The “Finest Type” of Sport Competition

(The late) Professor Harry M. Johnson, Ph.D.

Professor Earle F. Zeigler, Ph.D.

Posted: July 19, 2014

Tagged: competition / health / rules / values

The Scorecard is delighted to publish this short note on sport, which was written some by two of the world’s preeminent sport academics.

This ritual aspect of competitive sport may include the all-important values that, in slightly different forms, are vital for all “valuable’ human activities. Among these values are the following:

1. Health itself (of course);

2. The value of trying to make a contribution regardless of actual success–the value of effort itself;

3. The value of actual achievement, including excellence;

4. The value of respect for opponents;

5. The value of cooperation (i.e., one’s ability to subordinate the self to the attainment of collective goals);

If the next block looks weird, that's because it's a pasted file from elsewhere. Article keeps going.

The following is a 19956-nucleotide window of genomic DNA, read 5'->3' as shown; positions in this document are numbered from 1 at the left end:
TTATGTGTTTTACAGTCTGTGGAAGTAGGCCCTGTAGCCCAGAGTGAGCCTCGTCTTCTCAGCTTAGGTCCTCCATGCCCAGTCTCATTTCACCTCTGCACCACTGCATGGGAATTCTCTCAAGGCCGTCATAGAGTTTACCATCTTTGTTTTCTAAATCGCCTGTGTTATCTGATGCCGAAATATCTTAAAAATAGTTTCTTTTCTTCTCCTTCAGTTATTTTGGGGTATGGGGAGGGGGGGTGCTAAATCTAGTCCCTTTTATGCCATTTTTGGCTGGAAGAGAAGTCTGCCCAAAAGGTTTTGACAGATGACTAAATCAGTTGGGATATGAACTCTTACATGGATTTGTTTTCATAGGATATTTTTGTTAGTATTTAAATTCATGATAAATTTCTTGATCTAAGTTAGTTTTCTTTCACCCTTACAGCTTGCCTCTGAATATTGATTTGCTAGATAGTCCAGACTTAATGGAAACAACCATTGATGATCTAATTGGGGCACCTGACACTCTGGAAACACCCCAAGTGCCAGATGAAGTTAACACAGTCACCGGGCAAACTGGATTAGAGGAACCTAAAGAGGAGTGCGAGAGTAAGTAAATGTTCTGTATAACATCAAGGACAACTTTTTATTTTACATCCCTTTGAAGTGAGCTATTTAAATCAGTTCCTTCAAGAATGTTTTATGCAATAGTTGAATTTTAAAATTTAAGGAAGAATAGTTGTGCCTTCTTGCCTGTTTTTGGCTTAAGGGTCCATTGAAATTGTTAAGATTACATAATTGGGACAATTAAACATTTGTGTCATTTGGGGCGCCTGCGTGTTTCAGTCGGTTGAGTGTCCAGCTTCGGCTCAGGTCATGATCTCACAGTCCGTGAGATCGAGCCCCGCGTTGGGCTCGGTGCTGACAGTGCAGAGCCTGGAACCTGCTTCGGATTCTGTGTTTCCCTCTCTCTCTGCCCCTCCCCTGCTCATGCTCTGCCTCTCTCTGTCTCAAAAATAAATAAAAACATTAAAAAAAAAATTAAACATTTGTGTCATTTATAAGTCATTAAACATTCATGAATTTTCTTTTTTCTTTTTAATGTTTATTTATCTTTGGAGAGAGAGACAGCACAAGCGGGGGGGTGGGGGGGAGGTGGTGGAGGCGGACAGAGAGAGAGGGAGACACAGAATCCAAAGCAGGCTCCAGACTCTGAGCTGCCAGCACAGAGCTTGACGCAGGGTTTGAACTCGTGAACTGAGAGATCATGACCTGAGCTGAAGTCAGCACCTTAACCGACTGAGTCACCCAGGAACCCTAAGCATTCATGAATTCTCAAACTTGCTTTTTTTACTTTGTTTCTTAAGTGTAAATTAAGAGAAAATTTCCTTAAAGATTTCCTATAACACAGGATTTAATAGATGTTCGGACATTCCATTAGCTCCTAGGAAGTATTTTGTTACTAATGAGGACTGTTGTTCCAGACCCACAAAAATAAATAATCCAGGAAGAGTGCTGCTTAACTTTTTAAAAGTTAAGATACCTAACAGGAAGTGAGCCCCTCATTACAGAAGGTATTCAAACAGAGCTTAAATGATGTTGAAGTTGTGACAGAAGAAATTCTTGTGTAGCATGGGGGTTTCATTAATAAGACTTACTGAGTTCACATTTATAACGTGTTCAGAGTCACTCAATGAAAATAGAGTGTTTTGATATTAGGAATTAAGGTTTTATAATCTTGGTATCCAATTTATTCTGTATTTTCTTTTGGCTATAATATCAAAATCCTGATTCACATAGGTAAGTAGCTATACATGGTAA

6. The value of fair play (i.e., respect for the rules of competition, which are universalistic ideally);

7. The value of orderly procedure for the settling of disputes;

8. The value of grace in intensively competitive situations–including magnanimity in victory and the ability to accept defeat gracefully, and then try to gain victory the next time.


About Professor Earle F. Zeigler

Earle F. Zeigler, Ph.D., LL.D., D.Sc. is a dual citizen of Canada and the United States. After 73 years of professional service divided equally between both countries, he writes primarily on North American human values, ethics, and personal decision-making. A past president (and Hetherington Award winner in 1989) of the National Academy of Kinesiology in America; an Honor Award winner of Physical & Health Education Canada (1975); a past president of the International Association for Philosophy of Sport; hon. past president of the North American Society for Sport Management (1986), and Recognition Award recipient of the No. Amer. Soc. For Sport History (2008), Zeigler was also Gulick Award winner (1989) and second Scholar-of-the-Year Award winner of the American Alliance for Health, Physical Education, Recreation, and Dance (1975-76).